Thanks to Al Mohler, I ran across this story from the Leaf Chronicle.

Syncetism is the reconciliation/fusion of opposing belief systems.

the Leaf Chronicle story talks about Christians using eastern meditation in their devotions.

Like many churchgoers in the Bible Belt, Kristy Robinson teaches Sunday school with her husband and helps prepare communion at their Episcopal church in Franklin, Tenn.

She rounds out her church- and prayer-filled life with another spiritual practice that’s not quite as familiar: meditation.

“I’ll see a difference in my day if I don’t,” says Robinson, who opens each day with 20 minutes of absolute silence.

All the chanting and incense and — yikes — even meditation altars may seem too New Age and mystical for some, but meditation has gone mainstream and been embraced by suburban moms and busy people.

Younger generations get an introduction in yoga classes, careerists escape on meditation retreats and boomers seek tranquility in meditation gardens. Meditation, it seems, is no longer associated as a counterculture activity made hip by The Beatles and favored by flower children.

Some approach meditation through Buddhism or other Eastern religions; more and more Christians meditate through the ancient ritual of centering prayer; while others develop their own style, whether it’s patterned after the breathing techniques of popular guru Deepak Chopra or not.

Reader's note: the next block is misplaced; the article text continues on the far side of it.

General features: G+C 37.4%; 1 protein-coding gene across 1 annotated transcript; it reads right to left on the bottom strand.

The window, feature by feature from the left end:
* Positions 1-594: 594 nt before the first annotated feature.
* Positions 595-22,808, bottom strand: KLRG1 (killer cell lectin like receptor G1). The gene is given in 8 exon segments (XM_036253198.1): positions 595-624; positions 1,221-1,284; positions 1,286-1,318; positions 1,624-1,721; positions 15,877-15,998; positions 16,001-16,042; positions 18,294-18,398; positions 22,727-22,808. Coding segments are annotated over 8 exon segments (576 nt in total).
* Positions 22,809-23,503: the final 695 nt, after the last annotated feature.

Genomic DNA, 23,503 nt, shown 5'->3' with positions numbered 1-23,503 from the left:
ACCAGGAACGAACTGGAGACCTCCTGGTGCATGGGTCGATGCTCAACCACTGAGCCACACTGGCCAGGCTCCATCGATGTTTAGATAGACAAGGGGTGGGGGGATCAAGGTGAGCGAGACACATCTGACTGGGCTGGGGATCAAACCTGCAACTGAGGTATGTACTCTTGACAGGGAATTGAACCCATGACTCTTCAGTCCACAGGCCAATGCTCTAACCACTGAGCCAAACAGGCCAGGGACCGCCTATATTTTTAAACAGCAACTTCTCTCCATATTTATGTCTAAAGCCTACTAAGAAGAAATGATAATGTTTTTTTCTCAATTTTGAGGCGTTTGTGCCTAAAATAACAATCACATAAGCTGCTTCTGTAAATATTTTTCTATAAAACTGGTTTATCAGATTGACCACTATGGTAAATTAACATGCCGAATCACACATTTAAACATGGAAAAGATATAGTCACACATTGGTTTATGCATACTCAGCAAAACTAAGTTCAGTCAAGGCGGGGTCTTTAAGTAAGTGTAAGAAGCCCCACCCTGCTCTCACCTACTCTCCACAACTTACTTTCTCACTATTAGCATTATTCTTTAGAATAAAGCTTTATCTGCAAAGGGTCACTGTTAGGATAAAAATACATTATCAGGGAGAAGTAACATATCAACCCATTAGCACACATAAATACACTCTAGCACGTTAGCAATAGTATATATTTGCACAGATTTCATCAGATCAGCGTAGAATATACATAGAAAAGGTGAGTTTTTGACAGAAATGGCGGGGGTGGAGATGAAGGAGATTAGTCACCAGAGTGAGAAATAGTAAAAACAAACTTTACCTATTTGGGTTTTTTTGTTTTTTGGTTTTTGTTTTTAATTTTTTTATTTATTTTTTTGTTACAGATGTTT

this is syncretism. eastern meditation involves clearing your mind. Christian meditation means to fill your mind with scripture and focus on it exclusively.

here is Al Mohler

The Bible does speak positively about meditation. In the Psalms, David sings of meditating on the Law of God day and night. The biblical concept of meditation is not without reference to thought and content. To the contrary, it is about thinking that is directed by the Word of God — scripturally saturated thought.

This is almost the exact opposite of Eastern meditation, which sets the emptying of the mind as its goal. The Eastern concept of emptying the mind is just not anything close to the biblical vision of filling the mind with the Word of God.

The biblical concept of meditation on the Word of God does involve an emptying, of course. We must empty our minds of ungodly and unbiblical thoughts, of desires for sin and resistance to the reign of God in our lives. But that emptying never involves an empty mind. Instead, it involves a mind in which unbiblical thoughts are replaced by the truth of Scripture — not a blank slate of meditation that revolves around the self.

we should focus on God as he reveals himself in his Word. We should never engage in a practice that encourages us to focus on anything else. Otherwise, we are practicing syncretism. and we all know how God feels about that. Just take a peek at Ezekiel 16 if you aren’t clear on God’s feelings.


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